• More than 845,000 U.S. workers in the manufacturing sector have been certified for Trade Adjustment Assistance (TAA) since NAFTA because they lost their jobs due to imports from Canada and Mexico or the relocation of factories to those countries. The TAA program is quite narrow, covering only a subset of jobs lost at manufacturing facilities, and is difficult to qualify for. Thus, the NAFTA TAA numbers significantly undercount NAFTA job loss.

NAFTA contributed to downward pressure on U.S. wages and growing income inequality. According to the U.S. Bureau of Labor Statistics, two out of every three displaced manufacturing workers who were rehired in 2012 experienced wage reductions, most of more than 20 percent. As increasing numbers of workers displaced from manufacturing jobs joined the glut of workers competing for non-offshorable, low-skill jobs in sectors such as hospitality and food service, real wages have also fallen in these sectors since NAFTA. The resulting downward pressure on wages has fueled recent growth in income inequality.

Scores of NAFTA countries’ environmental and health laws have been challenged in foreign tribunals through the controversial “investor-state” dispute resolution system. Foreign corporations have extracted more than 360 million in compensation from NAFTA governments via investor-state tribunal challenges against toxics bans, land-use rules, water and forestry policies and more. More than12.4 billion is currently pending in such claims, including challenges of medicine patent policies, a fracking moratorium and a renewable energy program.

The average annual U.S. agricultural trade deficit with Mexico and Canada under NAFTA stands at $800 million, more than twice the pre-NAFTA level. U.S. beef imports from Mexico and Canada, for example, have risen 130 percent since NAFTA. This stands in stark contrast to the promises made to U.S. farmers and ranchers that NAFTA would allow them to export their way to newfound wealth and farm income stability. Despite an overall 188 percent rise in food imports from Canada and Mexico under NAFTA, the average nominal price of food in the United States has jumped 65 percent since NAFTA went into effect.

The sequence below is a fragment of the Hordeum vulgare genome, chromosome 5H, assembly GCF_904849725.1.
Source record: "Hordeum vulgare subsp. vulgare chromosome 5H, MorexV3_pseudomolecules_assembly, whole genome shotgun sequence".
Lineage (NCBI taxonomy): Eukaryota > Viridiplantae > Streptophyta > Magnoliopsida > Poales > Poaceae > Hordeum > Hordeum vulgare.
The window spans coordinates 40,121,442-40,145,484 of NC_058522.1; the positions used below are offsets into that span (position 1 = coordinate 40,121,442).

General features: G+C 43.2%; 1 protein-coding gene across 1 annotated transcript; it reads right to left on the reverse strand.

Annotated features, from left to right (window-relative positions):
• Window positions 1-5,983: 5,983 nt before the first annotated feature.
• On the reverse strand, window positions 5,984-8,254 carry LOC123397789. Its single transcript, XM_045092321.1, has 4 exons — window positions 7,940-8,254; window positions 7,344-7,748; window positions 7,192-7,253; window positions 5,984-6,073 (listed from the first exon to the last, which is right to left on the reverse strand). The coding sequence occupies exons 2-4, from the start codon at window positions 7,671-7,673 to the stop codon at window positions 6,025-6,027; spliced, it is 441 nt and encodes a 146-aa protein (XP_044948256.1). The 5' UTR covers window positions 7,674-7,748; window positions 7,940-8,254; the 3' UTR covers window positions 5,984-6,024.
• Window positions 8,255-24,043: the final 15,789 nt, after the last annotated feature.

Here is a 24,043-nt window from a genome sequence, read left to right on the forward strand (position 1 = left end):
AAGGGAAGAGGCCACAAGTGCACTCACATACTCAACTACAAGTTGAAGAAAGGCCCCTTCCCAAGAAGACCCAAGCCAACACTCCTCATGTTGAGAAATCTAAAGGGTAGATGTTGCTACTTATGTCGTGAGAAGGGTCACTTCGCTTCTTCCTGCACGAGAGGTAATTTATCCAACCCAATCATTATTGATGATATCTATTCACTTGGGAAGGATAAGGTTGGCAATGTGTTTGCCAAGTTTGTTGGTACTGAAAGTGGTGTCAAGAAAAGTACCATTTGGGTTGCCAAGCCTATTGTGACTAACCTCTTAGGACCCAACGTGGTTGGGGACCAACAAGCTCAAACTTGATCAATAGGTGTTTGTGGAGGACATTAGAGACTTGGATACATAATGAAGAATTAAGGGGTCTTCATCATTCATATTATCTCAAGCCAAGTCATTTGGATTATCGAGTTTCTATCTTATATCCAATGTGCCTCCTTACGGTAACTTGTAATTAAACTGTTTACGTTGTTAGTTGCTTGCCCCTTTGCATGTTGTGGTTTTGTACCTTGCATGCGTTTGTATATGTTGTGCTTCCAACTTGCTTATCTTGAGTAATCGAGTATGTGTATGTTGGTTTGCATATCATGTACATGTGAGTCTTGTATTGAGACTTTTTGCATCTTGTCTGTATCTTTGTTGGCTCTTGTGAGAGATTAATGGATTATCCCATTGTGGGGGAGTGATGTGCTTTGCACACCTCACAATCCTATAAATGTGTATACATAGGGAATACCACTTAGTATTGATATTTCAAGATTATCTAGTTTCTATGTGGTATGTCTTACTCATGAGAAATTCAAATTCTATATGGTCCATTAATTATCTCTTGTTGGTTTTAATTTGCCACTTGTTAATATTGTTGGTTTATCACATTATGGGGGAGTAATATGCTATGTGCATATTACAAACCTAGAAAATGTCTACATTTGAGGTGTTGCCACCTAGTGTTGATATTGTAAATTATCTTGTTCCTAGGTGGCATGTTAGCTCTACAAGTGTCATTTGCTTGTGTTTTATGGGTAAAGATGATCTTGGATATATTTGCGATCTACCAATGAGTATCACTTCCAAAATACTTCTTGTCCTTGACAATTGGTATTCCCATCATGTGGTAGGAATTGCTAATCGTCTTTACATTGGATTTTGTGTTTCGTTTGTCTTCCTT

The reductions in consumer goods prices that have materialized have not been sufficient to offset the losses to wages under NAFTA. U.S. workers without college degrees (63 percent of the workforce) likely have lost a net amount equal to 12.2 percent of their wages under NAFTA-style trade even after accounting for gains from cheaper goods. This net loss means a loss of more than 3,300 per year for a worker earning the median annual wage of 27,500.

Despite the overwhelming evidence of NAFTA’s failure, the Obama administration has made it a priority for this year to sign the TPP, a sweeping pact with 11 Pacific Rim nations premised on expanding the NAFTA model. Past efforts to expand NAFTA throughout Latin America via a Free Trade Area of the Americas and to Asia via an Asia-Pacific Economic Cooperation (APEC) Free Trade Agreement failed as the major economies in each region sought to avoid the damage they observed NAFTA causing within the United States and Mexico.

Given NAFTA’s devastating outcomes, few of the corporations or think tanks that sold it as a boon for all of us in the 1990s like to talk about it, but the reality is that their promises failed as millions of people were severely harmed.

If there is any upside to NAFTA, let it be that its 20 years of damage helps to build the activism outside, and the sense of political liability inside, Congress that are needed to ensure that Fast Track is permanently dust-binned and the NAFTA model is not expanded through TPP. –Huffington Post